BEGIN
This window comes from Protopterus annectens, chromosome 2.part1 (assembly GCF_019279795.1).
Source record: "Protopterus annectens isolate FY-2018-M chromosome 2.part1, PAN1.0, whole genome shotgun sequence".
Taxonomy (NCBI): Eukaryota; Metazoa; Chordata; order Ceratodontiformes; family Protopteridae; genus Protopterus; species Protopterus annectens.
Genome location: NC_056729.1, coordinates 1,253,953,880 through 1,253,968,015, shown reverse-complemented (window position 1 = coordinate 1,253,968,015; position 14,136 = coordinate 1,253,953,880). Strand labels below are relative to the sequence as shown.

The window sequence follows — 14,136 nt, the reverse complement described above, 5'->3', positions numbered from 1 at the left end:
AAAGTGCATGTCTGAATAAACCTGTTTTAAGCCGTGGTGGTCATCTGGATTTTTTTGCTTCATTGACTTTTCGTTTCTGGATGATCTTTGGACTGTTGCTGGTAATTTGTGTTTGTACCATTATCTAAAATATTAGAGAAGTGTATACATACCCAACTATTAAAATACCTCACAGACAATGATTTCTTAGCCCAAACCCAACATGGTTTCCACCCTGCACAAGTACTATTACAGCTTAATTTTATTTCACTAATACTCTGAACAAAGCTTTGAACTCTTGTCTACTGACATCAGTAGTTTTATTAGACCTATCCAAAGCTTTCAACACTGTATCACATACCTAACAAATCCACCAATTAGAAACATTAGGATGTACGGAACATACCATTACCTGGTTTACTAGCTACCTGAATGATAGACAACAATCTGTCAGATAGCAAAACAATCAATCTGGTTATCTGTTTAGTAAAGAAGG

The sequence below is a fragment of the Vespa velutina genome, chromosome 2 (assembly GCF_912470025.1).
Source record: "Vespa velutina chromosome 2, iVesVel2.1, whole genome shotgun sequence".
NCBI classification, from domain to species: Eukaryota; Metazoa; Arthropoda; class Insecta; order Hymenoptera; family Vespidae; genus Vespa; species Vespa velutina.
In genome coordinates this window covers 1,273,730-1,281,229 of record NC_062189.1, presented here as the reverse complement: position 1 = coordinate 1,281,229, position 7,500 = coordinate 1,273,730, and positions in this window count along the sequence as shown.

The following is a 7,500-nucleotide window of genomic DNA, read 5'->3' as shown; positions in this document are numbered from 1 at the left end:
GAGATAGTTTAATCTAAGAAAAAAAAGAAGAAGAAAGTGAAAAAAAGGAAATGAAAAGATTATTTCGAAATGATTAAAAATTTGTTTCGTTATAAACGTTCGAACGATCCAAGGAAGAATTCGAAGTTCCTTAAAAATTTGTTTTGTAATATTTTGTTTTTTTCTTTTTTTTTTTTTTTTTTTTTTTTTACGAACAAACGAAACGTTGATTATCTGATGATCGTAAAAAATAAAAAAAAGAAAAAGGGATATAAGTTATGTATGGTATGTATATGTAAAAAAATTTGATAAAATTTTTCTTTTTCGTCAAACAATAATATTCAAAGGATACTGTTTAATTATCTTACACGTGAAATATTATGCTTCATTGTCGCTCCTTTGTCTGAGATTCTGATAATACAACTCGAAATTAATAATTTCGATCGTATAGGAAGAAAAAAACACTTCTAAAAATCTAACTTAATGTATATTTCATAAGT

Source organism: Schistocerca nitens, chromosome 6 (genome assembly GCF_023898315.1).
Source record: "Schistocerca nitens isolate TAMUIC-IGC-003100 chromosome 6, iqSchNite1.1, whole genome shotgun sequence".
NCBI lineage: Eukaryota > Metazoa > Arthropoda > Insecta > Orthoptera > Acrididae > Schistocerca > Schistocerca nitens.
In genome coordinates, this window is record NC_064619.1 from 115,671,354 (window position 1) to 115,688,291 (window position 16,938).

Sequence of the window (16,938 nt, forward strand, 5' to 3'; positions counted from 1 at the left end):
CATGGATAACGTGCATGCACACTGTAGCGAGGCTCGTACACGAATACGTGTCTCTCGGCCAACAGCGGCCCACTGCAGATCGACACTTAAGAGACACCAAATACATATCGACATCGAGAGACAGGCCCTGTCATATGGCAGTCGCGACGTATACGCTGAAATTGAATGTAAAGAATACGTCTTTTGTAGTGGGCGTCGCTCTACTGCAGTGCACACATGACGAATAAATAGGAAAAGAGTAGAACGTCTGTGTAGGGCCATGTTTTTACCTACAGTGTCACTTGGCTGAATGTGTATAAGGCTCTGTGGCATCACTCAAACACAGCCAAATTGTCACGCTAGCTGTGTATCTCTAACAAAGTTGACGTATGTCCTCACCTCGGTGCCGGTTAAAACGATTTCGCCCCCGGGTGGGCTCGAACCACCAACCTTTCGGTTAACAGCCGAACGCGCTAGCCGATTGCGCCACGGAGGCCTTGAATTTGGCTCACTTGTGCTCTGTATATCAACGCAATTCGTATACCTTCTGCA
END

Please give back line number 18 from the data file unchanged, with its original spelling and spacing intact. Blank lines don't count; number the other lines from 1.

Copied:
CATGGATAACGTGCATGCACACTGTAGCGAGGCTCGTACACGAATACGTGTCTCTCGGCCAACAGCGGCCCACTGCAGATCGACACTTAAGAGACACCAAATACATATCGACATCGAGAGACAGGCCCTGTCATATGGCAGTCGCGACGTATACGCTGAAATTGAATGTAAAGAATACGTCTTTTGTAGTGGGCGTCGCTCTACTGCAGTGCACACATGACGAATAAATAGGAAAAGAGTAGAACGTCTGTGTAGGGCCATGTTTTTACCTACAGTGTCACTTGGCTGAATGTGTATAAGGCTCTGTGGCATCACTCAAACACAGCCAAATTGTCACGCTAGCTGTGTATCTCTAACAAAGTTGACGTATGTCCTCACCTCGGTGCCGGTTAAAACGATTTCGCCCCCGGGTGGGCTCGAACCACCAACCTTTCGGTTAACAGCCGAACGCGCTAGCCGATTGCGCCACGGAGGCCTTGAATTTGGCTCACTTGTGCTCTGTATATCAACGCAATTCGTATACCTTCTGCA